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sufficient to intimate, that within the last twenty years, a taste for collecting the writings of our old poets has diffused itself so widely as to put them wholly out of the reach of moderate fortunes, as well as to induce those into whose hands they have fallen, to guard them with the most scrupulous anxiety. Even where, as in the present instance, the spirit of the proprietors would not have suffered the high price to keep back what was necessary, it was sometimes found that private sales and barters among the tribe of collectors had almost entirely removed the articles in question from the public market.
But notwithstanding these impediments, I hope I have succeeded in procuring such a number of the rarer authors as is, in a great measure, if not quite, sufficient to preserve somewhat more than an outline of the principal revolutions of our poetical taste and style, and probably more than sufficient to gratify the curiosity of those who do not wish to pursue the study of poetical antiquities in all its branches. By those who have that taste, and who are not only readers, but students of poetry, (a class which seems to be increasing) more ample gratification must be derived from the libraries of the collectors, and from the labours of the Wartons, the Ritsons, the Ellis's, the Parks, the Hazlewoods, and the Brydges'. Nor can I quit this part of my subject without acknowledging the obligations I owe to the writings of these eminent antiquaries and critics, as well as to the personal kindness of some of them, which it was my intention to have acknowledged more particularly had I not been afraid of implicating them in what may be found objectionable. Yet something must be added, which cannot involve this consequence. Το Thomas Hill, Esq. I consider myself as highly indebted. This gentleman's very valuable collection of English poetry is open to the inspection and use of every literary inquirer, and his rarest volumes were lent to me with a ready confidence and kindness that demand my sincerest thanks. I have likewise to acknowledge the liberal offers of Sir Egerton Brydges, Richard Heber, Esq. and Mr. Park. The public will hear with gladness, and may with confidence, that Mr. Park is now engaged on a new edition, and continuation, of Warton's History of Poetry; and from his well known taste, and superior accuracy, there can be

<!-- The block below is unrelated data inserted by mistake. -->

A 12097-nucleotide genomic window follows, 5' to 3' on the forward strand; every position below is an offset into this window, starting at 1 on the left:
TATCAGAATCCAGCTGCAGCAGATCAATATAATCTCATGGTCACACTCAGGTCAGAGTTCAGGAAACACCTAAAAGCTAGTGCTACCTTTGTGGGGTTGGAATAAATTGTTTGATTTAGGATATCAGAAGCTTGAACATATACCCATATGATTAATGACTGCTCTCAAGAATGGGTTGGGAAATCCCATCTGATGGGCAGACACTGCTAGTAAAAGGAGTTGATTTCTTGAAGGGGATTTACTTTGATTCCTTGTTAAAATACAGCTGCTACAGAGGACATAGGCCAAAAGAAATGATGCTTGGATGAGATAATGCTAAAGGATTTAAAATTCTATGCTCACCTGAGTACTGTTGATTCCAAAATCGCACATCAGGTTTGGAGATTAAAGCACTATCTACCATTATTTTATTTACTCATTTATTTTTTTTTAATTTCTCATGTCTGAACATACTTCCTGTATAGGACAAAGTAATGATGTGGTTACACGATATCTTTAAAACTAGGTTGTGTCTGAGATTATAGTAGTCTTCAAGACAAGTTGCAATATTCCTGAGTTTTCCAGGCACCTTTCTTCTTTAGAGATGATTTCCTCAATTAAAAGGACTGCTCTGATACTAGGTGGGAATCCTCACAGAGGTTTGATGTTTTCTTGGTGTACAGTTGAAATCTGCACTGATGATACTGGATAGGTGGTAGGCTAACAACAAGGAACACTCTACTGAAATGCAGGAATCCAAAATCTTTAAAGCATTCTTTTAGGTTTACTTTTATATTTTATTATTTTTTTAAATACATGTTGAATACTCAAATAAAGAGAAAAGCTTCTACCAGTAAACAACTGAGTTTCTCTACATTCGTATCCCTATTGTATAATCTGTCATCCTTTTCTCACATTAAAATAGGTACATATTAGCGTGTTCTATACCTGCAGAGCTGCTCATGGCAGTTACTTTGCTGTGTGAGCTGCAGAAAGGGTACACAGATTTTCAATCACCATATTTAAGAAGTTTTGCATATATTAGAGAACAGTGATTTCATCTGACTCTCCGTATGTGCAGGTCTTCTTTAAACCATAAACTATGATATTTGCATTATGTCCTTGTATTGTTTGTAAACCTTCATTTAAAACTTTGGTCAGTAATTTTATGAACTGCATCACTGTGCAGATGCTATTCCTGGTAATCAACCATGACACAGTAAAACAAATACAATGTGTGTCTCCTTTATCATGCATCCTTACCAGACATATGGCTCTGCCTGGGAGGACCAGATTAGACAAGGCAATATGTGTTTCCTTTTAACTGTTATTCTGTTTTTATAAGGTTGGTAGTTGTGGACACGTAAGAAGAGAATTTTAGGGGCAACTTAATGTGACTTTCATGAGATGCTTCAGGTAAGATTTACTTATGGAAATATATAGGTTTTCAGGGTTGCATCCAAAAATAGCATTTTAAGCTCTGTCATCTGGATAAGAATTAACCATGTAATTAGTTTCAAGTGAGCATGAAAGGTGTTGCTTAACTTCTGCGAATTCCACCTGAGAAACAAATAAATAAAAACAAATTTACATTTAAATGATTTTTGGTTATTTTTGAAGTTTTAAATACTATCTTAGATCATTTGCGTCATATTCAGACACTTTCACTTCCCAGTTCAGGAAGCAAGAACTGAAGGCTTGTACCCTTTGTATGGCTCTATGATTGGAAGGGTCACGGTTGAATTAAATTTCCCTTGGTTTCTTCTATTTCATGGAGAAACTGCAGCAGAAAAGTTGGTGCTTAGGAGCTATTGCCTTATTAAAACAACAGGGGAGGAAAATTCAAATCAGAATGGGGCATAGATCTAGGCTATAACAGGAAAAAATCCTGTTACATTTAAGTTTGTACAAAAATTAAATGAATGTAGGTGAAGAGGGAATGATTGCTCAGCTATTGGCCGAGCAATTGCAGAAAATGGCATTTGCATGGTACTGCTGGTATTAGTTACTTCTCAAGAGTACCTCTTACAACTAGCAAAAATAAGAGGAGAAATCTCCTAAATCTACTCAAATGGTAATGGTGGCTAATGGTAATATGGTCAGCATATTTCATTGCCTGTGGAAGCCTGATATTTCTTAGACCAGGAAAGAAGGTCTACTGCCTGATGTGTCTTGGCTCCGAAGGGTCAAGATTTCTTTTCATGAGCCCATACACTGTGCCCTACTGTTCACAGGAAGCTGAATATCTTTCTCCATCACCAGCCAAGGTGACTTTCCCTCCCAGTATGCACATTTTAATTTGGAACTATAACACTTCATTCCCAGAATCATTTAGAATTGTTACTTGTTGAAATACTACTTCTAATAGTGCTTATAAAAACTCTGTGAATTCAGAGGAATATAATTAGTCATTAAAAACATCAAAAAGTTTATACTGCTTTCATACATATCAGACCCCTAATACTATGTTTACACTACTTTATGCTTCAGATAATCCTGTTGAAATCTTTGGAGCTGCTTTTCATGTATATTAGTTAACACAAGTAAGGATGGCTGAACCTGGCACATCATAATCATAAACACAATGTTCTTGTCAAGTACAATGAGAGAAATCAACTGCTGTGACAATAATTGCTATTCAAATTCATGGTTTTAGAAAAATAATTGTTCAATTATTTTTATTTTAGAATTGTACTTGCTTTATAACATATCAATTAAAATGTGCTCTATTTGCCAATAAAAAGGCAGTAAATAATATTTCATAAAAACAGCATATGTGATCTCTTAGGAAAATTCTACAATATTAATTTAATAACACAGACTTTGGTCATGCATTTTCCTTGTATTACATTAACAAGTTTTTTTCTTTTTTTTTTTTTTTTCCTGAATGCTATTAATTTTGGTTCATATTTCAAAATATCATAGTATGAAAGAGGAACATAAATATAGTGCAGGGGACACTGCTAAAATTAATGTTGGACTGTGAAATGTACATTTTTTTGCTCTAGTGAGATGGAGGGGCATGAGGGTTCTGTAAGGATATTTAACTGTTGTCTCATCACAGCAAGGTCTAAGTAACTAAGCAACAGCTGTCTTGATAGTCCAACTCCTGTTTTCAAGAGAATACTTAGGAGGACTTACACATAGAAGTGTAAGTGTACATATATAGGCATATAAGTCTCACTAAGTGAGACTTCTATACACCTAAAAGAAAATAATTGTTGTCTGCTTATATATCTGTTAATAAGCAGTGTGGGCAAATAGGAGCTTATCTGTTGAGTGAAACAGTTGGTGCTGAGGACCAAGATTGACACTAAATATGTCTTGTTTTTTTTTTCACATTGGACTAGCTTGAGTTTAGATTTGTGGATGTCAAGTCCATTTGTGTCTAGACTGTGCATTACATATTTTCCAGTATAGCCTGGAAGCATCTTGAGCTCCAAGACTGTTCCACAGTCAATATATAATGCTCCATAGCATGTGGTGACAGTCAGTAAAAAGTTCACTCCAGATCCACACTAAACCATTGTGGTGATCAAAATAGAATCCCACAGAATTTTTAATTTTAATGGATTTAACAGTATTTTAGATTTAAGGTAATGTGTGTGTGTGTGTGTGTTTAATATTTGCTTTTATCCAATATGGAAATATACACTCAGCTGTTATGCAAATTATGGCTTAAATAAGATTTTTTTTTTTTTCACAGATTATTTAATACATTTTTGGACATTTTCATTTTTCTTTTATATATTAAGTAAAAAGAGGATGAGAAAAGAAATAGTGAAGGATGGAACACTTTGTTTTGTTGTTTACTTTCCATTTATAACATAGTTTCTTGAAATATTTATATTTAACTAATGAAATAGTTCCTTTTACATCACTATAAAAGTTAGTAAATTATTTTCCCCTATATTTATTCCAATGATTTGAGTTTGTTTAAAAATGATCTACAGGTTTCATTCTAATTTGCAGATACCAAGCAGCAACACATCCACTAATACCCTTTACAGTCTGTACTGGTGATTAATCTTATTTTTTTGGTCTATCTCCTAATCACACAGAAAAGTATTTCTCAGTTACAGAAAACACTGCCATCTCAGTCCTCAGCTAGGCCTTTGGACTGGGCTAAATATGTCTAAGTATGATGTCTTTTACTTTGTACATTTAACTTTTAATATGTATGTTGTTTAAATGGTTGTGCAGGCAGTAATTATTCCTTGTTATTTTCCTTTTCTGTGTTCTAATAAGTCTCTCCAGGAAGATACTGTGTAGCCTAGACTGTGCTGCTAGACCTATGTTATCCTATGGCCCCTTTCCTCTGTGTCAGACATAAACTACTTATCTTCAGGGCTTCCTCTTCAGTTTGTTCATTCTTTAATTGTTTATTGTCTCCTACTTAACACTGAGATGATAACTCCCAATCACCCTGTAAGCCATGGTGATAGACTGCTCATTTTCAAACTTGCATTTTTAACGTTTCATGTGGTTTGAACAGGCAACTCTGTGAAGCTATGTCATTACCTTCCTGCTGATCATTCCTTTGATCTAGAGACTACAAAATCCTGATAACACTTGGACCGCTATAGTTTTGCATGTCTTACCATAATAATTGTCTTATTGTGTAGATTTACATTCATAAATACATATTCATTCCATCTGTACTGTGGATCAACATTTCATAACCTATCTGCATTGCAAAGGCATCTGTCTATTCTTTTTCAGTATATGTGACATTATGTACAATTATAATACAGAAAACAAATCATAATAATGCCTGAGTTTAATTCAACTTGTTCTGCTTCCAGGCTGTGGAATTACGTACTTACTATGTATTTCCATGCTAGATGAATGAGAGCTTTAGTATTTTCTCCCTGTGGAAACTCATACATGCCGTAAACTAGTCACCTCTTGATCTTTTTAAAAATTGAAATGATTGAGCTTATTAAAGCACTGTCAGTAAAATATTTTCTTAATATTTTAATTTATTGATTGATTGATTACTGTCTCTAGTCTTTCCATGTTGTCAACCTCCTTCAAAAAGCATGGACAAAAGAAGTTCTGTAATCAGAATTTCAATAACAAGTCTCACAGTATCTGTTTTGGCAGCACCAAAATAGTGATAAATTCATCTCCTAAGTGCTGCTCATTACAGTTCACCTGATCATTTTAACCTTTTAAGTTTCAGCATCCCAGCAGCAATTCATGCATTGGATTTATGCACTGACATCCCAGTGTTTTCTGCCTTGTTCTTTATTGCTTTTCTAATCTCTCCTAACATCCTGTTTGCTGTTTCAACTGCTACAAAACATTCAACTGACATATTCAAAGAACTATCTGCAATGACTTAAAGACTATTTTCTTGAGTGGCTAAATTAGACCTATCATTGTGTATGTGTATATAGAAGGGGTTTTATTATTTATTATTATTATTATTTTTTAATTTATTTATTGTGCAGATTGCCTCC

no doubt that he will render this work all that the utmost hopes of its original author could have reached. In the biographical part of this collection, I owe much to the contributions and hints of my intelligent and steady friends, Mr. Nichols and Mr. Payne, but I am restrained by an obvious delicacy from expatiating on their kindness.
In forming this collection, it yet remains to be mentioned that Dr. Johnson's Lives are retained, with some additional notes, originally given in the edition of his works, printed in 1806. Few words, however, are necessary in making this intimation. Dr. Johnson's Lives, after all the objections that have been offered, must ever be the foundation of English poetical biography. To substitute any thing in their room would be an attempt, by the ablest, hazardous, and by inferior pens, ridiculous.